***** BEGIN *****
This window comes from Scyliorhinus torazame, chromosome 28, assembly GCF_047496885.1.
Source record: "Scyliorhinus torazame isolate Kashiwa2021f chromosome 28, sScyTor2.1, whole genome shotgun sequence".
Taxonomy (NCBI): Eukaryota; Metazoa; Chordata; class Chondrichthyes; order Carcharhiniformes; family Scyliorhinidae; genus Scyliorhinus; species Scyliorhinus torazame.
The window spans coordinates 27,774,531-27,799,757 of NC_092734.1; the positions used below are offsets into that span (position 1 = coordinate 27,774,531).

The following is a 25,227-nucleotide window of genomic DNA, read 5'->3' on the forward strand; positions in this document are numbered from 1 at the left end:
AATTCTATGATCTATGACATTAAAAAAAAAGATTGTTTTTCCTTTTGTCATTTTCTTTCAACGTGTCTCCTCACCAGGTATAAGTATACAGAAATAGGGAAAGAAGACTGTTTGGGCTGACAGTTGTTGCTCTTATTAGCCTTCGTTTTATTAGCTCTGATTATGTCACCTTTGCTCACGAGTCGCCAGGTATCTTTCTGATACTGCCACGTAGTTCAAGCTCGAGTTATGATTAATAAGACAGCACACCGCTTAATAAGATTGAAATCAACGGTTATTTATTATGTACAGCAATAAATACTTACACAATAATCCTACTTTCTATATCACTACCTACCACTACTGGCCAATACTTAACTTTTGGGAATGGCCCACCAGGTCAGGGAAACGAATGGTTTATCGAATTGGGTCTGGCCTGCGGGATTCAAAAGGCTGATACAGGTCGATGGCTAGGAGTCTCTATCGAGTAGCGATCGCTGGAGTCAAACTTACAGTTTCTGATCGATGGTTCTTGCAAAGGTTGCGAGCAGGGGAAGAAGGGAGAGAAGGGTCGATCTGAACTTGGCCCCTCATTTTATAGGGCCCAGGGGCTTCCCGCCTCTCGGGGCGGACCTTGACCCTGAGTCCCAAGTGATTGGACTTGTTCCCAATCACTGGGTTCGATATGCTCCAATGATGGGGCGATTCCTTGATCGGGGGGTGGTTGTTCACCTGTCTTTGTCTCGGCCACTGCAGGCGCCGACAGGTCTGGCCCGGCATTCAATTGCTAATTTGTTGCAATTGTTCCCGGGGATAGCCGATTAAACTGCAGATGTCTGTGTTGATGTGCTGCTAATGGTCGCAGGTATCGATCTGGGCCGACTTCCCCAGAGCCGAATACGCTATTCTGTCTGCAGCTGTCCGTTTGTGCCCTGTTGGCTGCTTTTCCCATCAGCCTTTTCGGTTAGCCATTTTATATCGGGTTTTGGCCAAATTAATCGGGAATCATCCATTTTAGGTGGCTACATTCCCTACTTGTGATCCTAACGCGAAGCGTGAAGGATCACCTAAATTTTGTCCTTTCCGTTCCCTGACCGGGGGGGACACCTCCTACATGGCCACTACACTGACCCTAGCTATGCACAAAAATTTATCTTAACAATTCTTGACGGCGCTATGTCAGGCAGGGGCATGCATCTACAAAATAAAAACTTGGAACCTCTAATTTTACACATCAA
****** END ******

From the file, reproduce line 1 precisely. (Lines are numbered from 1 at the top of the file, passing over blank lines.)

This window comes from Scyliorhinus torazame, chromosome 28, assembly GCF_047496885.1.